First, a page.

Individuals can make, create, repurpose, bend, re-finish, enhance and otherwise stamp their own personality on the objects, tools and decorations that surround them.
By Ryan McGreal
Published June 25, 2009
As part of my research for my recent essay on creating an open framework for public city data, I came across a recently-formed organization in Hamilton called Think|Haus, located at 152 Niagara St. in Hamilton, near Burlington St. E. and Wentworth St. N.
Think|Haus is a centre to promote "Maker" culture: crafters, hackers, tinkerers, do-it-yourself (DIY) mechanics and engineers. Their website reads in part:
Think about how the history of Hamilton is intertwined in the "make it happen" ethos of the DIY mechanic, the basement engineer, the warranty violator, the patent ignorer.
Hamilton was once known as "The Ambitious City".
Come and be ambitious with us.
Curious to learn more, I contacted the organization and they agreed to an email interview. The following responses are provided by James "Myrcurial" Arlen, a hacker-turned-security consultant who works by day implementing information security for large corporations and whose interests include "organizational change, social engineering, blinky lights and shiny things."
Ryan McGreal, Raise the Hammer (RTH): Just what is Think|Haus?
James Arlen, Think|Haus (JA): In its simplest terms, Think|Haus is a shared workspace for hackers, makers, artists and crafters.
In a more detailed description, Think|Haus represents the combination of "clubhouse", "basement", "garage", "dorm room common area", "coffee shop" and random collision of people who share a common mentality - that individuals can make, create, repurpose, bend, re-finish, enhance and otherwise stamp their own personality on the objects, tools and decorations that surround them.
ThinkHaus is a place where the tools, techniques, and other interested and interesting people come together to make these things happen.
William Gibson, a noted Canadian science fiction writer, may have said it best when he wrote: "...the Street finds its own uses for things..." We're finding those uses and making possible the next evolution in (re)manufacturing.
RTH: What do you hope to achieve?
JA: We want to show people that there is an alternative to buying what you're told to buy - that repair and repurpose are two more "R"s along with recycle, reduce and reuse. We want to teach some of the techniques of applied engineering - the ways to get things done - whether they relate to metal-craft, knitting, or software design.
Repair and Repurpose are two more "R"s along with Recycle, Reduce and Reuse.
One of our biggest pushes over the near-term is going to be the installation of a set of rapid-prototyping machines which will allow us to manufacture objects from plastic or metal using patterns or designs shared over the internet or developed by members - technology that was simply unavailable to average people until just a few months ago - and we'll have up and running before the end of the summer.
RTH: How can people participate?
JA: The easiest way is by coming to one of our open|haus sessions - Tuesday nights at 7:00 PM and seeing what we're up to.
The best way is to join us, become a member with 24 x 7 access to the Think|Haus and help us build a new way of approaching the intersection of consumer culture, boutique manufacturing, artistry and ambition.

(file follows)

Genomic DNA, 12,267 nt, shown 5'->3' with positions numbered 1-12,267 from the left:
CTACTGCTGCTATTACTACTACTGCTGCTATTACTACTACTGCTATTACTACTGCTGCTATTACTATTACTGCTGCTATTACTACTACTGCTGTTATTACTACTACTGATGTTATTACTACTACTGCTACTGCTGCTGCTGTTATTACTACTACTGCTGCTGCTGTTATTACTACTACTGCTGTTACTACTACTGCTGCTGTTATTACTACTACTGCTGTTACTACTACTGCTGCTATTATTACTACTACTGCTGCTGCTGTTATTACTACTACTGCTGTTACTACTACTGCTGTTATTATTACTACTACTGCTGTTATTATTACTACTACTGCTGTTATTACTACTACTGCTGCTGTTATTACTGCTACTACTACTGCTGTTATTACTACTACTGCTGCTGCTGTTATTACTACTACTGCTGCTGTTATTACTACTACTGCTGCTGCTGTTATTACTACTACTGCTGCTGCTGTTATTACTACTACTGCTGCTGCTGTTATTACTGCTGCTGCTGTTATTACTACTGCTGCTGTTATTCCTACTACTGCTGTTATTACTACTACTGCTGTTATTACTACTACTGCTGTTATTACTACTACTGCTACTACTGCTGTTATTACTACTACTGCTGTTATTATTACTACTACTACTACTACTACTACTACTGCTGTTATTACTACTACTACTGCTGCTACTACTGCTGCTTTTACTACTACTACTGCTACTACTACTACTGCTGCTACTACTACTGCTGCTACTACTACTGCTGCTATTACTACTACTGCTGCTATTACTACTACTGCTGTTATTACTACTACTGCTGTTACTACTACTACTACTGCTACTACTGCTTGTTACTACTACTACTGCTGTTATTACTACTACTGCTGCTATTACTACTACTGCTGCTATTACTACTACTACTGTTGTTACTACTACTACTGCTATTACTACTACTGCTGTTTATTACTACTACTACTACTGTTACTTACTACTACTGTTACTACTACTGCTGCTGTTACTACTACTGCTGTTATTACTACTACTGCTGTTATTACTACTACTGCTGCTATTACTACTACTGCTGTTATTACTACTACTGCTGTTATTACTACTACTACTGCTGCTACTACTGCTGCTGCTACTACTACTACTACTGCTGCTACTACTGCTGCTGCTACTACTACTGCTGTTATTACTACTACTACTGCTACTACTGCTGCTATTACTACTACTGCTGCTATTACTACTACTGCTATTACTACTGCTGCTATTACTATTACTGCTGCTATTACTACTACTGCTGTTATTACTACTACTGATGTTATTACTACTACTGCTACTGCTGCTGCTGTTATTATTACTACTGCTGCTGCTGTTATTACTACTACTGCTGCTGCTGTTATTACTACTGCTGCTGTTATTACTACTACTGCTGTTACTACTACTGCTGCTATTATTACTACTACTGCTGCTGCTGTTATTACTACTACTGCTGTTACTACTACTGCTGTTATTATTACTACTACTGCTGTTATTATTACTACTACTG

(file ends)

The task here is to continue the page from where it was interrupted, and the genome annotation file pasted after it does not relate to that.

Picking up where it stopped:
RTH: What, if anything, can the City of Hamilton do to support your activities?
JA: There are a few great ways that the City could contribute - depending on how you define "City"!
If you mean the civic government, they could help by helping us teach people how to repair, repurpose and redefine the consumer and consumable objects around them.
If you mean the people of Hamilton, the best support is active support - if you have a skill that lends itself to applied engineering, crafting, computer science or some other useful field, offer to put on a class and teach your specialty.
RTH: What do you think about the city's "creative cluster" initiative, and do you see a role for your organization in the city's plans?
JA: It seems like a good idea, however, I'm concerned that it's based on the 'special interest' build requirements - that it could be amazing, but it could also be the Jackson Square of the Hamilton Art Scene.
I'd like to see that rather than trying to build to a set of (current) specific uses, a general purpose facility be created - various sized rooms with power, water, heat, a/c, and internet - and that the facility finds its own uses. Much like what we are in the midst of doing, creating a framework upon which any one of a vast number of projects could be built.
RTH: What do you think about the idea of creating a public API for city data on which third party developers can build reports and applications?
JA: I think that it's ultimately the only option. The most important point is that the city (and by extension, the province and the country) do not own the data independently of the citizens, and should the citizens ask, the city should provide the data in an open usable format.
The city has shown in the past that it really doesn't know how to do a good job of managing the expression of data for the use of citizens. Compare and contrast the HSR route planner (running on a non-standard http port with a user interface as designed by Torquemada) compared to the same data expressed through the Google Maps interface.
Don't get me started on the backyard quarterback analysis of data-driven decisions and financial analysis.